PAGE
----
The Wandering Tops

The Wandering Tops

30 September, 2014

Barbed Wire Pub, Spalding

After arriving in Adelaide we spent some time catching up with friends and relies before heading to the Clare valley for a couple of weeks with my brother.  Over the next few months we will be around Adelaide having check ups and catching up with friends. Our daughter also came over from Canada for a wedding so was good to catch up while she is in Adelaide.

On our trip to the Clare Valley done the usual winery visits and stroll around Clare etc before we decided to head to Spalding, about 45 km north of Clare.  We had heard about a free camp at the local hotel.  The Barbed Wire Pub, Spalding which housed a museum of local and other various barbed wire and fencing droppers.  There would be about 500 pieces of barbed wire along with star posts and temporary fencing posts.  The collection was put together by Leon Dobbins over about 40 years and sold when he became ill to Geoff at the Spalding hotel.

This was well worth the visit and in our case a stop over and a pub meal. You can camp at the back of the pub for free if you don't connect to the power.

Camping out the back of the Pub, free if you don't want power.

Geoff giving a talk on the barbed wire, mostly displayed in the main hall way.

Some of the star droppers

Didn't realize how many types of barbed wire

11 September, 2014

Farina, SA

We had passed Farina ruins on several occasions when travelling north but can't recall stopping to look at the historic town or stay at the camping area. So on this trip after 3 days travelling along the Birdsville track we decided to spend time at Farina.

Farina was proclaimed a town on 21/3/1878 - originally called "Government Gums", but later called "Farina" (Latin for flour) by Governor Jervois.  Original plans was to grow wheat but the climate proved unsuitable. Farina was the railhead from Pt Augusta from 2/5/1882 to 1884 when the line was extended first to Marree and then to Alice Springs.  The line closed in 1980's & was removed in 1993. Afghan camel drivers lived on Afghan Hill (eastern side of the town).  They brought in wool from the stations and delivered supplies to them.  Chinese came to Farina as construction workers on the railway and some stayed on as gardeners.  A School opened in 1879, Hotels "Transcontinental" &  "Exchange", Post Office, savings bank, telegraph station, police station, Anglican & Catholic churches, general stores, bakery, brewery, blacksmith, saddlery, hospital & butchery - the town was finally deserted in the 1980's but in its heyday the population reached approx 300 residents.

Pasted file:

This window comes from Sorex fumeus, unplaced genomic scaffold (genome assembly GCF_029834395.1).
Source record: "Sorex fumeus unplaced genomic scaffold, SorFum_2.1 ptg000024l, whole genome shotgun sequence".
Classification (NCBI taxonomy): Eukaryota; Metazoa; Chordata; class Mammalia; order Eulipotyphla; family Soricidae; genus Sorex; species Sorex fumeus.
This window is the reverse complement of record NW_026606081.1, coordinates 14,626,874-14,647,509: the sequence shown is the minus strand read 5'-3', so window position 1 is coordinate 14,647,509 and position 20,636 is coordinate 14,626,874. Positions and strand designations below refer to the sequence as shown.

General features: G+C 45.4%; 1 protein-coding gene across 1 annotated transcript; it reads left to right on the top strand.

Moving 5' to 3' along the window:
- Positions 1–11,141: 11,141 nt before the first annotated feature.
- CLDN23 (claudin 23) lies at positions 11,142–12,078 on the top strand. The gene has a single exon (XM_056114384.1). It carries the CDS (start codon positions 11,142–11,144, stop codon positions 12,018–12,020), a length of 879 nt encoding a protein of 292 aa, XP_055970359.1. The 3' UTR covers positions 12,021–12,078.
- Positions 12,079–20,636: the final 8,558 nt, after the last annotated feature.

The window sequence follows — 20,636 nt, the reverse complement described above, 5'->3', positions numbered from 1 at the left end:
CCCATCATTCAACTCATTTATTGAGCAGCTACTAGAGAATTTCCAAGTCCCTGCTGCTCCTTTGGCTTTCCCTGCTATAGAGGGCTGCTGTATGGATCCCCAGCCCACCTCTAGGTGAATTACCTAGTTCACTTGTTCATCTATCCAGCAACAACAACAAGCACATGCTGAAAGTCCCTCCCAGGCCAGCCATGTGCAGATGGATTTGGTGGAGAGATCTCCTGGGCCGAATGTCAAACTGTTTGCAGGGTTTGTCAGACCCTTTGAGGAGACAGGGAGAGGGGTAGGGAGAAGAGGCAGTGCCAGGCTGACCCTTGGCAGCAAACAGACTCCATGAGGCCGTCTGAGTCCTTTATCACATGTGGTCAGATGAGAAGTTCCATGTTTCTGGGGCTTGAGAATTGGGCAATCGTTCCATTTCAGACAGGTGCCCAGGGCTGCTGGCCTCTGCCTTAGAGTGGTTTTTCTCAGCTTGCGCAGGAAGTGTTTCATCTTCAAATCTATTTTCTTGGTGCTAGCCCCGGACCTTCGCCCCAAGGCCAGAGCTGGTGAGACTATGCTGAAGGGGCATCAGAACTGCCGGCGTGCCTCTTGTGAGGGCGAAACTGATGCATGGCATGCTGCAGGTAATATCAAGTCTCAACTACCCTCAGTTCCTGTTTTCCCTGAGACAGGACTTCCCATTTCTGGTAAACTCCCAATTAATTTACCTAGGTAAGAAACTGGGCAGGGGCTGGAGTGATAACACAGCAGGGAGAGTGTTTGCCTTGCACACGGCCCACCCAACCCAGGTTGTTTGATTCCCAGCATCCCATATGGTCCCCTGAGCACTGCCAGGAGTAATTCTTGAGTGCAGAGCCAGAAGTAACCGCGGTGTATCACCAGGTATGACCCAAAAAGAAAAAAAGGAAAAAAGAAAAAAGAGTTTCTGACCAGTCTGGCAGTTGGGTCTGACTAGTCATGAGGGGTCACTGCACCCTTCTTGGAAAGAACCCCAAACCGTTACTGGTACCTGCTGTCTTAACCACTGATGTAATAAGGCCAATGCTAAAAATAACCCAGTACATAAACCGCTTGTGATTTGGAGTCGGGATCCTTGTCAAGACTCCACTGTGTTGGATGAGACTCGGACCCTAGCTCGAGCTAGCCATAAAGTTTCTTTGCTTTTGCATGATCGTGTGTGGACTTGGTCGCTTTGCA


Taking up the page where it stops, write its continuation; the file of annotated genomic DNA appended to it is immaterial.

Several groups have taken on restoring the ruins and have established information boards and signposts which shows interesting history on the town and is thoroughly worth the visit.

The New Police Station 1935 to 1950

Farina Cemetery - quite detailed information boards giving info on pioneer families buried in this cemetery. The cemetery was last used in 1960. 

Chimneys are the site of  Patterson's House and Butcher Shop 1915-1989 with the underground Bakery in background

Underground Bakery - volunteers have restored this Bakery and has become operational during some of the restoration projects

Transcontinental Hotel (1878-1928)
Bush Nursing Hospital (1928-1945)
Boarding House (1945-1955)

Back of Transcontinental Hotel ruins

 Farina Cricket Ground - the resident ghost batsman! 

Another view of Transcontinental Hotel

The owners of the station run the camping ground which has recently had shower and toilet upgrades and provides hot showers when the donkey boiler is fired up.  Lovely spot to camp with plenty of space and trees.

Camping area approx 1km from Farina Ruins

Local chicks!

08 September, 2014

Down the track

Around midday on Monday 8/9 we decided to make a move down the track as majority of the Race Goers had already left.  Had a magnificent breakfast at the local Bakery (enough food to last a few days!!).   In hindsight being at the 'back of the pack' may not have been the best option ........ why? The track was not in the best condition, may be due to the amount of traffic which had traveled up and back to the races - probably the worst condition we had experienced in our previous travels. Generally the rocks were exposed - almost looking like a cobblestone effect, which certainly kept the average speed down.  At times when the track was in better condition we were able to get up to 60kph!

Just over the boarder in SA and the corrugations started.

Uninterrupted view for miles and miles in the Sturt Stoney Desert
We camped out twice on the track - first at Tippipila Creek Bush Camp (approx 200kms).  This camp even had flushing toilets!!  Were able to do a bit of  'maintenance' as vibrations caused a few "interesting incidents"!
Sunrise over the looo at Tippipila Creek Bush Camp

Mungerannie Pub
Next day travelling the road conditions had improved slightly although still not able to get above 60kph.  We experienced very strong cross winds and drove into a dust storm around Mungerannie.  With the strong wind we managed to collect quite a bit of the dust in the van.  By this time Helen was constantly reminding me that this was our home I was dragging down the Track and each time we stopped there seemed to be something that needed attention - not happy Hels!!
It was around Mungerannie the strong winds blew creating a dusty mist, not that pleasant!! 
Had planned to stay at Coopers Creek however on arrival the dust was blowing into our sandwiches so decided to drive further on to escape the conditions.  Was a great move as we stayed at Clayton Station (approx 54kms NE Marree) which was well worth the visit.  They had hot showers, flushing toilers and even a hot tub!!
Was the end of another windy day of dust and rough roads - a hot tub was most welcoming.

At Clayton camped with 2 other couples who had already started to fill the hot tub with warm spring water ..... oh so relaxing.